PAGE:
Spy's Demise

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Spy's Demise
Publisher(s) Penguin Software
Designer(s) Alan Zeldin
Platform(s) Apple II (original)
Atari 8-bit, C64, TI-99/4A, Vector-06c
Genre(s) Action

Spy's Demise is an action game written by Alan Zeldin[1] for the Apple II, published by Penguin Software in 1982. It was ported to the Atari, Commodore 64, Texas Instruments TI-99/4A, and Vector-06c. The game contained a puzzle which could be solved for a Spy's Demise T-Shirt. According to Antic magazine in June 1984, only four people had solved it.

The original draft by Alan Zeldin was called Poof!, with identical game play. For marketing, it was decided to change the graphics to fit a spy theme and Mary Locke at Penguin Software created the animated spy character. The Spy's Demise title was inspired by a drink name at a spy-themed bar in Milwaukee named The Safe House.[2]

Spy's Demise was followed by a sequel, The Spy Strikes Back,[3] written by Penguin Software founder Mark Pelczarski and Robert Hardy. Both games, along with Penguin's Thunderbombs, were later released together as Arcade Album #1 for the Apple II, Atari 8-bit, and Commodore 64.[4]


The first level of Spy's Demise consists of twelve floors. The player must cross the series of floors, one at a time, while avoiding seven elevators at varying positions. Being hit by an elevator results in loss of a life. Finishing all floors starts the next level. Floors are gradually removed from level to level making it more difficult for the player to avoid the elevators. The game's music is a looped rendition of Hungarian Dance #5 in G Minor.

The puzzle consisted of a nine-line cryptogram, one line of which was displayed after completing the corresponding level. It revealed a phone number to call, and a person's name for whom to ask.[5] There is a tenth line in the programming code which is never displayed in the game itself. That tenth line gives a code word that is to be spoken to the person who answers the phone, but it was a trap planted by Penguin Software to foil anyone who tried to solve the puzzle by scanning the program code instead of playing through the end of the game!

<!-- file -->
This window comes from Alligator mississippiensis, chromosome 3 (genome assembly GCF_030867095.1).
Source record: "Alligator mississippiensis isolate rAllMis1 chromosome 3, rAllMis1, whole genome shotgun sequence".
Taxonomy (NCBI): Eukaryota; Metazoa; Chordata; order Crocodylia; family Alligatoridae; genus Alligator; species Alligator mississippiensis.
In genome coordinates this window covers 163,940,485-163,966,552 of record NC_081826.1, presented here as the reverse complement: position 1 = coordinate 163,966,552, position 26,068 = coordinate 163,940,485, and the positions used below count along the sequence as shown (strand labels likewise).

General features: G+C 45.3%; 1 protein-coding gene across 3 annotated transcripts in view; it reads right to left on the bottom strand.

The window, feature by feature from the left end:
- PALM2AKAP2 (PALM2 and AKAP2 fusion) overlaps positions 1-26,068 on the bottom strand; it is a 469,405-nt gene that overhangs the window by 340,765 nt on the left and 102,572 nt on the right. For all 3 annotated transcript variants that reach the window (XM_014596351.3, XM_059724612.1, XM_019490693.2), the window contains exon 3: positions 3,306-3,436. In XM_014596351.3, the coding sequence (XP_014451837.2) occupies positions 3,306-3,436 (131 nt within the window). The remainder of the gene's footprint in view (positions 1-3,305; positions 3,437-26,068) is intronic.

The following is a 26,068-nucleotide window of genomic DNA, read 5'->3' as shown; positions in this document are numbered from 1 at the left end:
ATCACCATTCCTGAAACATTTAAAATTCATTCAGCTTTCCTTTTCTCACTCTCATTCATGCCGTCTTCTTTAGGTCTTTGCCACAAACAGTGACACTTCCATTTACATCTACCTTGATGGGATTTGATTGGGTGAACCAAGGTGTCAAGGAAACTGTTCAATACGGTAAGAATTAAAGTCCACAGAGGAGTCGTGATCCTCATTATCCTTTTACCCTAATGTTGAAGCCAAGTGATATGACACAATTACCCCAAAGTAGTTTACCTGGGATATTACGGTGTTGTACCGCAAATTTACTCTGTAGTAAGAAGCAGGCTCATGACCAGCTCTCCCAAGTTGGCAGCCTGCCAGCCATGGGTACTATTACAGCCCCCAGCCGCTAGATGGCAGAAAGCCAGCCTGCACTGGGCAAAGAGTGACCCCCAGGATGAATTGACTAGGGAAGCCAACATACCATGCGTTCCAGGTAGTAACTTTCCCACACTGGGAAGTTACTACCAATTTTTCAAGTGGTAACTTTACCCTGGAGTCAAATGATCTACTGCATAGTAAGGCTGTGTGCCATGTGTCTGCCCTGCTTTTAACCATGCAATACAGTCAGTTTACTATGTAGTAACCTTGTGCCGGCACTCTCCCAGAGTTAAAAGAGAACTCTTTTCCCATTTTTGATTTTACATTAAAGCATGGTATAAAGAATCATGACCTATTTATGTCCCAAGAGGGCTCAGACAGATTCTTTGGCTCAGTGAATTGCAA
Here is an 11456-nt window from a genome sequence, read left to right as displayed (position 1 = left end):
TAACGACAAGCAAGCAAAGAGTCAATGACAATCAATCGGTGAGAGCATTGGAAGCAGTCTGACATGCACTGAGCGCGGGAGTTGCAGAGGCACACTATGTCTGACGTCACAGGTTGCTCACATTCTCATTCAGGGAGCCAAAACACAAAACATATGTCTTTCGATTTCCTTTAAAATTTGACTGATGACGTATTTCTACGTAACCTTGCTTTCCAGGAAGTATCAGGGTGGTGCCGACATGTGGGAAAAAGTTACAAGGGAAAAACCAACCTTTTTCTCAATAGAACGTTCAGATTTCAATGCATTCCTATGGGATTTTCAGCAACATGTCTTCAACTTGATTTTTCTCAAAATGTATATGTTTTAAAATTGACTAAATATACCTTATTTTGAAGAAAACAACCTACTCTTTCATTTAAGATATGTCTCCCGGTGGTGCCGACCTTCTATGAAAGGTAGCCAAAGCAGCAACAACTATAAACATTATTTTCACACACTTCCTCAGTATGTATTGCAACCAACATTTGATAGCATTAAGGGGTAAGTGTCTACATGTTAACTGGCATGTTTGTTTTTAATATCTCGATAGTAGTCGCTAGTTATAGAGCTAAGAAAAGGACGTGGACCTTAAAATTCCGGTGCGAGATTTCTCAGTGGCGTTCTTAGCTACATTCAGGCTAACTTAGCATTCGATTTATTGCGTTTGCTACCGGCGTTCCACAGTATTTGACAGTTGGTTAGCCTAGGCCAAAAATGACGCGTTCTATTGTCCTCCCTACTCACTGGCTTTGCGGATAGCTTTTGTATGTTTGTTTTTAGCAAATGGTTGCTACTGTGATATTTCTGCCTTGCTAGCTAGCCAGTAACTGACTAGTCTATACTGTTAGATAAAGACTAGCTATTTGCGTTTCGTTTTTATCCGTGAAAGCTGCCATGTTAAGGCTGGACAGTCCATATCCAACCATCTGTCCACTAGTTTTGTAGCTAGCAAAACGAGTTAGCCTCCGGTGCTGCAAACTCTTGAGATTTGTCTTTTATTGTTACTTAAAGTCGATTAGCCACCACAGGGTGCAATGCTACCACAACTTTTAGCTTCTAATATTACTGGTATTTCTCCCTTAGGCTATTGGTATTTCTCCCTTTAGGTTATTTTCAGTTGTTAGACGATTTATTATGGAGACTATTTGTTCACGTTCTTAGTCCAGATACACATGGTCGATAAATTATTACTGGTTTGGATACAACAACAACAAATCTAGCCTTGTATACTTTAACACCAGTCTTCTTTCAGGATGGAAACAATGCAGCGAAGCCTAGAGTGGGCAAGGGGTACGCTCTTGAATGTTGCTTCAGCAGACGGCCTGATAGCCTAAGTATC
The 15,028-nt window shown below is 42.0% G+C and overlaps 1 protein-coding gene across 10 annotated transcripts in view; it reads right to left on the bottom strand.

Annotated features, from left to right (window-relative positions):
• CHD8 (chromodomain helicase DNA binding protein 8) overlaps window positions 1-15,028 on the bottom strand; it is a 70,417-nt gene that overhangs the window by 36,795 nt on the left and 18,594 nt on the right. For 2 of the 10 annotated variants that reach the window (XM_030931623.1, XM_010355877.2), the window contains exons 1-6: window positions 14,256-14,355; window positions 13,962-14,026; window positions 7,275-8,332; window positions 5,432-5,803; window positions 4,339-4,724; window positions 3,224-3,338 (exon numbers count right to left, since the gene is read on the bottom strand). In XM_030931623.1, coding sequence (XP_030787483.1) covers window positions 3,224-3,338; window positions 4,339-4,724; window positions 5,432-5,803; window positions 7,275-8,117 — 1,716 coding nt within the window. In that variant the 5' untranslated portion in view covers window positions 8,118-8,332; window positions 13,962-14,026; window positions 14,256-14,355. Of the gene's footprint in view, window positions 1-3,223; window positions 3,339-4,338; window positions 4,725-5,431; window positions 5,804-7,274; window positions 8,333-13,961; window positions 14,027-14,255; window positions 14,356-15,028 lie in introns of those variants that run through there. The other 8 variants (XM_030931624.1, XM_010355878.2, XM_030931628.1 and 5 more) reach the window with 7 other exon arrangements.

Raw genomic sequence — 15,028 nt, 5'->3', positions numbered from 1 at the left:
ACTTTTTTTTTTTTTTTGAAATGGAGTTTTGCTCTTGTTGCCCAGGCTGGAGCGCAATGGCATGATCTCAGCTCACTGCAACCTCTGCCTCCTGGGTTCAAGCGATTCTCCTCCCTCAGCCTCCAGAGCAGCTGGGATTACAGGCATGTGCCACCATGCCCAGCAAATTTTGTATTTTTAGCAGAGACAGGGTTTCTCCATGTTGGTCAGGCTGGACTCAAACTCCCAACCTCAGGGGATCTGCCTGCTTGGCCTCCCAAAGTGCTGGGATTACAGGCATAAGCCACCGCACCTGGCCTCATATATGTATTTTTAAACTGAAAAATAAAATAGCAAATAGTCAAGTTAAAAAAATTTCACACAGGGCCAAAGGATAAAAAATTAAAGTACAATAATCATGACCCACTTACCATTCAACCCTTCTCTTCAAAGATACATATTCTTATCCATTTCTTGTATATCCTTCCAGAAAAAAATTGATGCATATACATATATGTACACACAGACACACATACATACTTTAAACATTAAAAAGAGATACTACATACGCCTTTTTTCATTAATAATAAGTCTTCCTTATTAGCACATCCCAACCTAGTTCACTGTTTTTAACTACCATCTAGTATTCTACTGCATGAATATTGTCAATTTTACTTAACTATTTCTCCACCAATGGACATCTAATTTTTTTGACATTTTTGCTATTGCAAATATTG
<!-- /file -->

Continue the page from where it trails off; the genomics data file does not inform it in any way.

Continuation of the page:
In the July/August 1983 "New Products" column of Atari computer magazine ANALOG Computing, the author wrote "SPY'S DEMISE is the winner of this issue's 'Potato Chip' award. You can't stop playing it."[6]

In 1984 Softline readers named the game the eighth-worst Atari program of 1983, tied with Gwendolyn.[7]


A type-in machine language listing for a clone of Spy's Demise was printed in ANALOG Computing as Elevator Repairman (1985).[8] Another clone is Elevator (1986) by David Bayliss for MS-DOS.


  1. ^ "The Giant List of Classic Game Programmers". dadgum.com.
  2. ^ "Arcade-style Animated Action Games". Polarware Archive site. Retrieved July 25, 2017.
  3. ^ Cotone, Mark (June 1984). "Product Review: The Spy Strikes Back". Antic. 3 (2).
  4. ^ "Arcade Album #1". Atari Mania.
  5. ^ "Easter Eggs: Spy's Demise". Digital Press.
  6. ^ "New Products". ANALOG Computing (12): 18. July 1984.
  7. ^ "The Best and the Rest". St.Game. Mar–Apr 1984. p. 49. Retrieved 28 July 2014.
  8. ^ Caprilli, Fred (September 1985). "Elevator Repairman". ANALOG Computing (34): 73–79.